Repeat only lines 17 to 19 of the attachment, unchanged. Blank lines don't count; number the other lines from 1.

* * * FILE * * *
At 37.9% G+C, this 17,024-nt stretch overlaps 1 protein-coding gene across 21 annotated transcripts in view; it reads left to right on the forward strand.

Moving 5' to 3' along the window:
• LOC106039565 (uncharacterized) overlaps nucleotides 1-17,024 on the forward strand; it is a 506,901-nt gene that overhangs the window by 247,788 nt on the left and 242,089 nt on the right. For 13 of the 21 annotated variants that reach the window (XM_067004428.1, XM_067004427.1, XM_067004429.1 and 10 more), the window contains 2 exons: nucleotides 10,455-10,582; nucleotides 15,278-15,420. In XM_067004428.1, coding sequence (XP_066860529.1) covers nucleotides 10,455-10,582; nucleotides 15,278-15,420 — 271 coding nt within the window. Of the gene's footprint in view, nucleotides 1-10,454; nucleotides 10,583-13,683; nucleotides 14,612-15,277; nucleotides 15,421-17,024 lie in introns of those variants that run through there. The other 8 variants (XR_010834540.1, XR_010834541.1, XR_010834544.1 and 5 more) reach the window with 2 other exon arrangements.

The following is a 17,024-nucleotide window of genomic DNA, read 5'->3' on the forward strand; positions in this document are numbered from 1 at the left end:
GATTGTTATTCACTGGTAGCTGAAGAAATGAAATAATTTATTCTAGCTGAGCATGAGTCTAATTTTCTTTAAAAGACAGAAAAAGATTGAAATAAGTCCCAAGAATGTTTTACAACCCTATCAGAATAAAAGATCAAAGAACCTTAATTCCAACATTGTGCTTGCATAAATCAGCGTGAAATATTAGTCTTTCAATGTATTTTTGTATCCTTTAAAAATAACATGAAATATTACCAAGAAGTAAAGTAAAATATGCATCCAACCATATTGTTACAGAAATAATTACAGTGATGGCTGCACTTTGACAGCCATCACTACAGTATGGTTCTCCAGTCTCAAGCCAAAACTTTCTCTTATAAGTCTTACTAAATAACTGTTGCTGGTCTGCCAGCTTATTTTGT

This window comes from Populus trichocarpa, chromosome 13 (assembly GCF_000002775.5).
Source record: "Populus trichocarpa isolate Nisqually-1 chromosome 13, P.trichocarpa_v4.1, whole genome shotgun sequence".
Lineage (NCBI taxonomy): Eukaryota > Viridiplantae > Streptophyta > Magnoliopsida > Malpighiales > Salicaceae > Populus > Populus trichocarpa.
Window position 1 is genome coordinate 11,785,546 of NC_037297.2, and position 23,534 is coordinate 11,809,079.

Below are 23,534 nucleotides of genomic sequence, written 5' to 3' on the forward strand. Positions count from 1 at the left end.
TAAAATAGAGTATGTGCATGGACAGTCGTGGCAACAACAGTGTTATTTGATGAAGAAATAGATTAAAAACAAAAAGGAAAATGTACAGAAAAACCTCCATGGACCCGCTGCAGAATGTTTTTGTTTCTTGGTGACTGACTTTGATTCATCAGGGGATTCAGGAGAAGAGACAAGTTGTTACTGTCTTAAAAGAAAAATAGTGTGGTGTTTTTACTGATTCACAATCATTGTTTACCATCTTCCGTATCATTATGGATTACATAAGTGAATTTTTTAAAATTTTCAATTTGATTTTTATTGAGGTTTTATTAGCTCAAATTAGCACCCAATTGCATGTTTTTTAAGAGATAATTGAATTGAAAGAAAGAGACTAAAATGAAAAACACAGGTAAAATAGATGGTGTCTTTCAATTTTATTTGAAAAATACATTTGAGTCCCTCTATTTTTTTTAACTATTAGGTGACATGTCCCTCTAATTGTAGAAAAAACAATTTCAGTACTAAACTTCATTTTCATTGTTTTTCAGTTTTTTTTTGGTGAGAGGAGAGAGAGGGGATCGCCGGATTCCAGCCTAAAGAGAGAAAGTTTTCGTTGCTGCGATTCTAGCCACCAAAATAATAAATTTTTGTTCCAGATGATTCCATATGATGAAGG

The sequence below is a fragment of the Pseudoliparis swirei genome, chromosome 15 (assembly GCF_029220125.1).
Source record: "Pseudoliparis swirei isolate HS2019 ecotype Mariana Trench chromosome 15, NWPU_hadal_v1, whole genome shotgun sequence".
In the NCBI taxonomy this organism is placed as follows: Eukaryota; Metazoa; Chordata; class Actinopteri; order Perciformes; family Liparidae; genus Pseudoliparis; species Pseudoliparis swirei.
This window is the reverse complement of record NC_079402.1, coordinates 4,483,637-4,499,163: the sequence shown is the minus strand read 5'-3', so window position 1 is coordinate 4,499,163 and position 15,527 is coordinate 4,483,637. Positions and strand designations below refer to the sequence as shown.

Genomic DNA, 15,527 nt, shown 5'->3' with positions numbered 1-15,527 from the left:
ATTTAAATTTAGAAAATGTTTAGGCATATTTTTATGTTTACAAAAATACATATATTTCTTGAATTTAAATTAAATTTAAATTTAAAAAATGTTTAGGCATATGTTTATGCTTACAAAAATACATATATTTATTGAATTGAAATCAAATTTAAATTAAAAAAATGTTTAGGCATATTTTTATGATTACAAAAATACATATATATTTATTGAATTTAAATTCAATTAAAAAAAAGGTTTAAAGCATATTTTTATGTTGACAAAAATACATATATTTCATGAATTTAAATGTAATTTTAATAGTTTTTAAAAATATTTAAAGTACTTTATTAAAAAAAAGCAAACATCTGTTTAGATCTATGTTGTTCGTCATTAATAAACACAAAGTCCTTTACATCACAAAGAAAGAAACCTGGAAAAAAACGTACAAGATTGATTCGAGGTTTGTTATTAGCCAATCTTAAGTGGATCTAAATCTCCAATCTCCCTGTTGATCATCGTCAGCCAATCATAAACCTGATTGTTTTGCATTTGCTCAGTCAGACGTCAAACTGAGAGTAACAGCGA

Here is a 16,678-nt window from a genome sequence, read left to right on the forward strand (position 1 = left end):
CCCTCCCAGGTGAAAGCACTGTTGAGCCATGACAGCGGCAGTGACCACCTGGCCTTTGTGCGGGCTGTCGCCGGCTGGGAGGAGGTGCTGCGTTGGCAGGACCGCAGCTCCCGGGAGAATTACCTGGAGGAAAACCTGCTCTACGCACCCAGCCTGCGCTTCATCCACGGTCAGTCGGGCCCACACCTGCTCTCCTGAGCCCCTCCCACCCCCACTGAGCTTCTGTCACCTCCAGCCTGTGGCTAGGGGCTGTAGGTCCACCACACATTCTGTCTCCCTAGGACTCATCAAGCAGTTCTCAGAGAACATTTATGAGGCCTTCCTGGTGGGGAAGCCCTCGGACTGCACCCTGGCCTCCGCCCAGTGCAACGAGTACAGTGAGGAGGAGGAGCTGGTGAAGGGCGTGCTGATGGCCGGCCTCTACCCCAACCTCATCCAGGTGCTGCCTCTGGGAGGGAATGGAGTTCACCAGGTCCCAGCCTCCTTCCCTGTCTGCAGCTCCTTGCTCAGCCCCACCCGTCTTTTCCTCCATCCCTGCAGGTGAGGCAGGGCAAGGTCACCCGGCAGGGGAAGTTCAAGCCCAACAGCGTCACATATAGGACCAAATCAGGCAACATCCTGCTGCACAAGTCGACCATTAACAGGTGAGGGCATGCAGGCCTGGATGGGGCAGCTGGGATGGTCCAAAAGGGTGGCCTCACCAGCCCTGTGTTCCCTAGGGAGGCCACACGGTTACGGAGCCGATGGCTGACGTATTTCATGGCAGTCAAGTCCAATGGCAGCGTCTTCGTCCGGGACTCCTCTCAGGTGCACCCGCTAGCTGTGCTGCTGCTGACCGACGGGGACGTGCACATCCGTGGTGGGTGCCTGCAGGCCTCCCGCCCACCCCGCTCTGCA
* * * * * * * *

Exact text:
ATTTAAATTTAGAAAATGTTTAGGCATATTTTTATGTTTACAAAAATACATATATTTCTTGAATTTAAATTAAATTTAAATTTAAAAAATGTTTAGGCATATGTTTATGCTTACAAAAATACATATATTTATTGAATTGAAATCAAATTTAAATTAAAAAAATGTTTAGGCATATTTTTATGATTACAAAAATACATATATATTTATTGAATTTAAATTCAATTAAAAAAAAGGTTTAAAGCATATTTTTATGTTGACAAAAATACATATATTTCATGAATTTAAATGTAATTTTAATAGTTTTTAAAAATATTTAAAGTACTTTATTAAAAAAAAGCAAACATCTGTTTAGATCTATGTTGTTCGTCATTAATAAACACAAAGTCCTTTACATCACAAAGAAAGAAACCTGGAAAAAAACGTACAAGATTGATTCGAGGTTTGTTATTAGCCAATCTTAAGTGGATCTAAATCTCCAATCTCCCTGTTGATCATCGTCAGCCAATCATAAACCTGATTGTTTTGCATTTGCTCAGTCAGACGTCAAACTGAGAGTAACAGCGA

Here is a 16,678-nt window from a genome sequence, read left to right on the forward strand (position 1 = left end):
CCCTCCCAGGTGAAAGCACTGTTGAGCCATGACAGCGGCAGTGACCACCTGGCCTTTGTGCGGGCTGTCGCCGGCTGGGAGGAGGTGCTGCGTTGGCAGGACCGCAGCTCCCGGGAGAATTACCTGGAGGAAAACCTGCTCTACGCACCCAGCCTGCGCTTCATCCACGGTCAGTCGGGCCCACACCTGCTCTCCTGAGCCCCTCCCACCCCCACTGAGCTTCTGTCACCTCCAGCCTGTGGCTAGGGGCTGTAGGTCCACCACACATTCTGTCTCCCTAGGACTCATCAAGCAGTTCTCAGAGAACATTTATGAGGCCTTCCTGGTGGGGAAGCCCTCGGACTGCACCCTGGCCTCCGCCCAGTGCAACGAGTACAGTGAGGAGGAGGAGCTGGTGAAGGGCGTGCTGATGGCCGGCCTCTACCCCAACCTCATCCAGGTGCTGCCTCTGGGAGGGAATGGAGTTCACCAGGTCCCAGCCTCCTTCCCTGTCTGCAGCTCCTTGCTCAGCCCCACCCGTCTTTTCCTCCATCCCTGCAGGTGAGGCAGGGCAAGGTCACCCGGCAGGGGAAGTTCAAGCCCAACAGCGTCACATATAGGACCAAATCAGGCAACATCCTGCTGCACAAGTCGACCATTAACAGGTGAGGGCATGCAGGCCTGGATGGGGCAGCTGGGATGGTCCAAAAGGGTGGCCTCACCAGCCCTGTGTTCCCTAGGGAGGCCACACGGTTACGGAGCCGATGGCTGACGTATTTCATGGCAGTCAAGTCCAATGGCAGCGTCTTCGTCCGGGACTCCTCTCAGGTGCACCCGCTAGCTGTGCTGCTGCTGACCGACGGGGACGTGCACATCCGTGGTGGGTGCCTGCAGGCCTCCCGCCCACCCCGCTCTGCA